Shakespeare enjoys an enduring curiosity. While epilogues are rare in his work, the ones we have can bring us the author’s perspective in a more direct fashion than is the case with the plays they conclude. Since we are naturally curious about Shakespeare’s thoughts and attitudes as a working actor and playwright, might not these moments of stepping out from the story to address the audience directly give us some direct insight into what he was thinking and what he was like as a person?
In The King’s a Beggar: A Study of Shakespeare’s Epilogues, author, poet, and actor David Young explores the liminal, in-between space of the epilogue in Shakespeare’s plays. Inspired in part by his performance with Patrick Stewart in a production of The Tempest, Young offers a chronological survey of the nine plays with epilogues and draws a conjectural portrait of Shakespeare as a working dramatist. Written both for experts and for the general reader, The King’s a Beggar is succinct, lively, and informative, and it is the first and only study of Shakespeare’s epilogues as a group.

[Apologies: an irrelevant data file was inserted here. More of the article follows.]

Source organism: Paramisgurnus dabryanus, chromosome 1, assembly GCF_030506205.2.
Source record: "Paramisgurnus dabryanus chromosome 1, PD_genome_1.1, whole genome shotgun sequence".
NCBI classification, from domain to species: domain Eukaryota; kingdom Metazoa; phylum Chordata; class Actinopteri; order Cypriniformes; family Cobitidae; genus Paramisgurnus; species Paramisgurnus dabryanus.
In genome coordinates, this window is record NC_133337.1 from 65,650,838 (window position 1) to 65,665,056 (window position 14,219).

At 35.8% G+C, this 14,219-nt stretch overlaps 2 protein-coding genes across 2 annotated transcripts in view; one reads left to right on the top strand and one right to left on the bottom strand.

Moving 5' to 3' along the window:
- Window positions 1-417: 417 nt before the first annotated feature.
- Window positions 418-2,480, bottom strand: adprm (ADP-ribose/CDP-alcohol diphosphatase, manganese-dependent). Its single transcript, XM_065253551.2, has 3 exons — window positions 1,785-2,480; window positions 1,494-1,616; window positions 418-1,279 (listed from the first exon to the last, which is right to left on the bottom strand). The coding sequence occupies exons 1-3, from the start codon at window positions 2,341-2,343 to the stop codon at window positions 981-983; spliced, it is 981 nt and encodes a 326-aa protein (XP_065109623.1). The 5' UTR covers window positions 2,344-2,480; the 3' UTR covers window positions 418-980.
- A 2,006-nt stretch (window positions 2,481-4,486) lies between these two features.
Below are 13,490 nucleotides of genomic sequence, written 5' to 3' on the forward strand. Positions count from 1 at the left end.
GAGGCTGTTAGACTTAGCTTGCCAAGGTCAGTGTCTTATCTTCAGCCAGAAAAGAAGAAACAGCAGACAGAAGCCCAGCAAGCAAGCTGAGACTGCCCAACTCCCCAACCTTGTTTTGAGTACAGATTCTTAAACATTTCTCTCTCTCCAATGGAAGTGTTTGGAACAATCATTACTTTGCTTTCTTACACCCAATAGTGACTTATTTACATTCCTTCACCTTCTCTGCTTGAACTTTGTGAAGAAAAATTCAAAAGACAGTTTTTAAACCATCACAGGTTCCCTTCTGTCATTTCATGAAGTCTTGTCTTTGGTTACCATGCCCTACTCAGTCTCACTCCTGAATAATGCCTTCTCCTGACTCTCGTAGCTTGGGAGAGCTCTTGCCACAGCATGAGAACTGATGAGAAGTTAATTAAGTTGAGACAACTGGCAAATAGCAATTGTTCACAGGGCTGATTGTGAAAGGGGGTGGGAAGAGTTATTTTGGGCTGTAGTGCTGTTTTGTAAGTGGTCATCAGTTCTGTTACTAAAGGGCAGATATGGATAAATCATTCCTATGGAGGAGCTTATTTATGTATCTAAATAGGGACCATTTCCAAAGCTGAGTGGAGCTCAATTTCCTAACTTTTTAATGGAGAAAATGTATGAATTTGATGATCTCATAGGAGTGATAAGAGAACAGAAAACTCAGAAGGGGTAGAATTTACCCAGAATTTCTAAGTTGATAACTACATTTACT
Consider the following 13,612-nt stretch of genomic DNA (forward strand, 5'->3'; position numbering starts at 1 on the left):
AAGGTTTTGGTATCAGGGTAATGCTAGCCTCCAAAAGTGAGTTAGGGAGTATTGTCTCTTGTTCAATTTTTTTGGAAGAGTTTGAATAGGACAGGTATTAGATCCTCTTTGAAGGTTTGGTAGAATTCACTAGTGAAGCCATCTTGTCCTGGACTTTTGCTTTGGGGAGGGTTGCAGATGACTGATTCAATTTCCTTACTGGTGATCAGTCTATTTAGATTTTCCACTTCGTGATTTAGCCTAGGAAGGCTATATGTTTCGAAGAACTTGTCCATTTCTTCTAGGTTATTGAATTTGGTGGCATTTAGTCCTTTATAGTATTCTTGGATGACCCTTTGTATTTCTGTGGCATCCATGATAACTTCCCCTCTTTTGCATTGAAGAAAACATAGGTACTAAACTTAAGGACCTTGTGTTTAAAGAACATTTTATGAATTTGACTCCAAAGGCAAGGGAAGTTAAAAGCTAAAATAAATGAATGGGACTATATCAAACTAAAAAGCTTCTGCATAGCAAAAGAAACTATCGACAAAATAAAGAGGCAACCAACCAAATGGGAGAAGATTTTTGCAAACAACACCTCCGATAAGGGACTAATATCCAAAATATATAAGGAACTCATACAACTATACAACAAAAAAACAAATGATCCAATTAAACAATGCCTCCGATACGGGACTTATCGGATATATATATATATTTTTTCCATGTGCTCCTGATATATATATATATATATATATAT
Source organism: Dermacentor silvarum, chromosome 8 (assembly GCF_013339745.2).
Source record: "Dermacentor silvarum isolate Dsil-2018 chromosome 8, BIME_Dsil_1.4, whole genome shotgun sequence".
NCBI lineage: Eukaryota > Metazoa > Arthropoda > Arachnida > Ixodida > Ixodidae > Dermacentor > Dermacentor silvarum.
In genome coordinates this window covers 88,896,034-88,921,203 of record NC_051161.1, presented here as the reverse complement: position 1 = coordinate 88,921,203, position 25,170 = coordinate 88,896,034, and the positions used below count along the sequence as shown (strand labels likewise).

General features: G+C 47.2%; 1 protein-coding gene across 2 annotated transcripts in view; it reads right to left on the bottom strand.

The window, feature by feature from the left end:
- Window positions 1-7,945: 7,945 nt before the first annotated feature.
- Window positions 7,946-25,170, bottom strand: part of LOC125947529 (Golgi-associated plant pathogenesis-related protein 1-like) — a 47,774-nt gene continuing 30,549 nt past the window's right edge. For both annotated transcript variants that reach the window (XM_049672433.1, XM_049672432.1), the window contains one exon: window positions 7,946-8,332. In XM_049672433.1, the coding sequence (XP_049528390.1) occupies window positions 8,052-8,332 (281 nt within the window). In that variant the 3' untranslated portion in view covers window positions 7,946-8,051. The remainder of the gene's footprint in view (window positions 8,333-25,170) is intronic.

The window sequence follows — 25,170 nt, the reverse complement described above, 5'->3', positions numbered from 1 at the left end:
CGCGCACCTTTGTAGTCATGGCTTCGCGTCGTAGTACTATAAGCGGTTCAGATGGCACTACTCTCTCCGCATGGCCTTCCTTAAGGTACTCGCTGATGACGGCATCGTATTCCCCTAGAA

Though the point is not that Shakespeare himself spoke these epilogues (though in some cases he might have), the epilogue in Shakespeare’s plays represents those times when he felt the necessity of direct address to the audience and broke his usual habit of ending his plays “inside the story.” Exploring this liminal space between play, actor, and audience can reveal fascinating insights into Shakespeare’s mind and art.